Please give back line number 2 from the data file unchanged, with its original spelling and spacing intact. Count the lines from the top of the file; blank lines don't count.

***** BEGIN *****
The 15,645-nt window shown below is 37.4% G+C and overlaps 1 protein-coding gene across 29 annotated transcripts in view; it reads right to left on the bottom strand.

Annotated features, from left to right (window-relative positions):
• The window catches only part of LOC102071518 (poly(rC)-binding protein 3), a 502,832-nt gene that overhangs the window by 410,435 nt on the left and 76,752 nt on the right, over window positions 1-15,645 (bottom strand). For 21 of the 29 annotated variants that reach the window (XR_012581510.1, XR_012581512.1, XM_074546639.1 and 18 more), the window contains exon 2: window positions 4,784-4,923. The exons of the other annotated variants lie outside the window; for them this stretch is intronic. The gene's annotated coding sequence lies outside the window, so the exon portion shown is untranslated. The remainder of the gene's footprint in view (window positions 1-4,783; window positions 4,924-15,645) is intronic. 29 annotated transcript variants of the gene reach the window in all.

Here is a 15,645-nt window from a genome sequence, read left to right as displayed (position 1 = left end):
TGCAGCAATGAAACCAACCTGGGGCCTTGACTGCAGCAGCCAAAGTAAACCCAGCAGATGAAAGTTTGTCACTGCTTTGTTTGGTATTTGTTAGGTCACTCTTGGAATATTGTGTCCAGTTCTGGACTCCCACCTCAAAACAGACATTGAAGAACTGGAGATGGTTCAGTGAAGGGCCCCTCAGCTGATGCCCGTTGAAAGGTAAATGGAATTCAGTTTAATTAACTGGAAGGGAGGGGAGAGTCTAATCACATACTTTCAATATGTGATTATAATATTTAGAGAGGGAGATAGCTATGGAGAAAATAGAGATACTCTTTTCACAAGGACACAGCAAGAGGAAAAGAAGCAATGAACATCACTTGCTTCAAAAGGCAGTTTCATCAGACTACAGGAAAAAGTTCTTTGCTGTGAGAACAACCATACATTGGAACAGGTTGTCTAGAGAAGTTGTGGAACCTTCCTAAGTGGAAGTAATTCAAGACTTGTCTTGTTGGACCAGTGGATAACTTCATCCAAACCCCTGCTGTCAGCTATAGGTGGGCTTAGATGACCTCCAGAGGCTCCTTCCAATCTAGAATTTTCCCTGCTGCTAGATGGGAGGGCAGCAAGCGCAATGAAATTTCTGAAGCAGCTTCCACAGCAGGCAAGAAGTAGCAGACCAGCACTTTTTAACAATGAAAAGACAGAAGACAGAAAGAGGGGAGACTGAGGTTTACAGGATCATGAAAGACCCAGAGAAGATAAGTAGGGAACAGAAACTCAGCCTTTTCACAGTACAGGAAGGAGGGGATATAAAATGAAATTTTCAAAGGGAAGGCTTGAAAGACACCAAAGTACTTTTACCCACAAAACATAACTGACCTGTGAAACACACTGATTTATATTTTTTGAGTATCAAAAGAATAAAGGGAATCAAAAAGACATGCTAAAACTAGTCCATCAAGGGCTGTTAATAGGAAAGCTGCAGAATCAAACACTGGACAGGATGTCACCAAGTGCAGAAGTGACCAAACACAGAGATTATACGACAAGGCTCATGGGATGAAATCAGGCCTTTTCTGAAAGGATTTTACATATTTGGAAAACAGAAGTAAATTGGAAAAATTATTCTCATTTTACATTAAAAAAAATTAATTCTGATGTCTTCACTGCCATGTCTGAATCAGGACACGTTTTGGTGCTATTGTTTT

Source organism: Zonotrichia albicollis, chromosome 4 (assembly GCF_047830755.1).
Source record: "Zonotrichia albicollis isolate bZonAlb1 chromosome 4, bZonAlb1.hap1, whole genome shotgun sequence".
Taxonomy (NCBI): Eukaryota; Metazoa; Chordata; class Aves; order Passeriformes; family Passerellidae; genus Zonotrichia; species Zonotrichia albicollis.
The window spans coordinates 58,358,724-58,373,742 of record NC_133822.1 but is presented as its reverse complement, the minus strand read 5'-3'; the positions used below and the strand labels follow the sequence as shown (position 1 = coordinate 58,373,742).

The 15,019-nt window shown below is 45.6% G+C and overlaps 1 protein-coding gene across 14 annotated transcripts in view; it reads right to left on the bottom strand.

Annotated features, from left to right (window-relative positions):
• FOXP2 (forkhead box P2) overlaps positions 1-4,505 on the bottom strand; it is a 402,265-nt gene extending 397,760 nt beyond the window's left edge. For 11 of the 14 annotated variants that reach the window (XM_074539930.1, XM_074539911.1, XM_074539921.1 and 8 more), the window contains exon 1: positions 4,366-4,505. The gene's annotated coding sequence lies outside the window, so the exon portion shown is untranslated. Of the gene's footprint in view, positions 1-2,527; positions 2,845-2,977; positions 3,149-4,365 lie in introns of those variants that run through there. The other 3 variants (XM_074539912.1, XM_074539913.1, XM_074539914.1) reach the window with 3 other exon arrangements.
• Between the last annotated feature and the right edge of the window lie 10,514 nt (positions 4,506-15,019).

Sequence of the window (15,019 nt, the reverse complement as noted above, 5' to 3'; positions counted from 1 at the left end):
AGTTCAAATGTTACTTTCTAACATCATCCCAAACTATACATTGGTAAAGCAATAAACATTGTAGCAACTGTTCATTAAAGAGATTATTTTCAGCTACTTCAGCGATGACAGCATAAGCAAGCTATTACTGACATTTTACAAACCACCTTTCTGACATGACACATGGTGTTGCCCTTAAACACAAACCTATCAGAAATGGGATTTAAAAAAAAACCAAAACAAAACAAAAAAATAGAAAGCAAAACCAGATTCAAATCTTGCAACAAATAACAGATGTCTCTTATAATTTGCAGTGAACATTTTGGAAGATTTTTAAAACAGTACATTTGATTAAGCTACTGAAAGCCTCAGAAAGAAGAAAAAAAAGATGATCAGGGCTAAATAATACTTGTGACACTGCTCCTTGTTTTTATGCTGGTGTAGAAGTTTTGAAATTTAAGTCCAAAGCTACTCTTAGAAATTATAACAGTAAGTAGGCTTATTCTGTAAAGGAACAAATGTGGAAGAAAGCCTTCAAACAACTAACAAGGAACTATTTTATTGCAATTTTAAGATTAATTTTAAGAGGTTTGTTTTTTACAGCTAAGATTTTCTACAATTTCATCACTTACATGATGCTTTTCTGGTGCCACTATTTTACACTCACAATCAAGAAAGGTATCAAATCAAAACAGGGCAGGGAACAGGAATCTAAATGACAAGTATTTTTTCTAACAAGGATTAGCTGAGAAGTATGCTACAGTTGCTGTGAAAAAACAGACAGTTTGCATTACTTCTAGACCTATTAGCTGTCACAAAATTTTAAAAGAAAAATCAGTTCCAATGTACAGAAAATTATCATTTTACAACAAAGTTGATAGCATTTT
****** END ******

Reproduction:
Annotated features, from left to right (window-relative positions):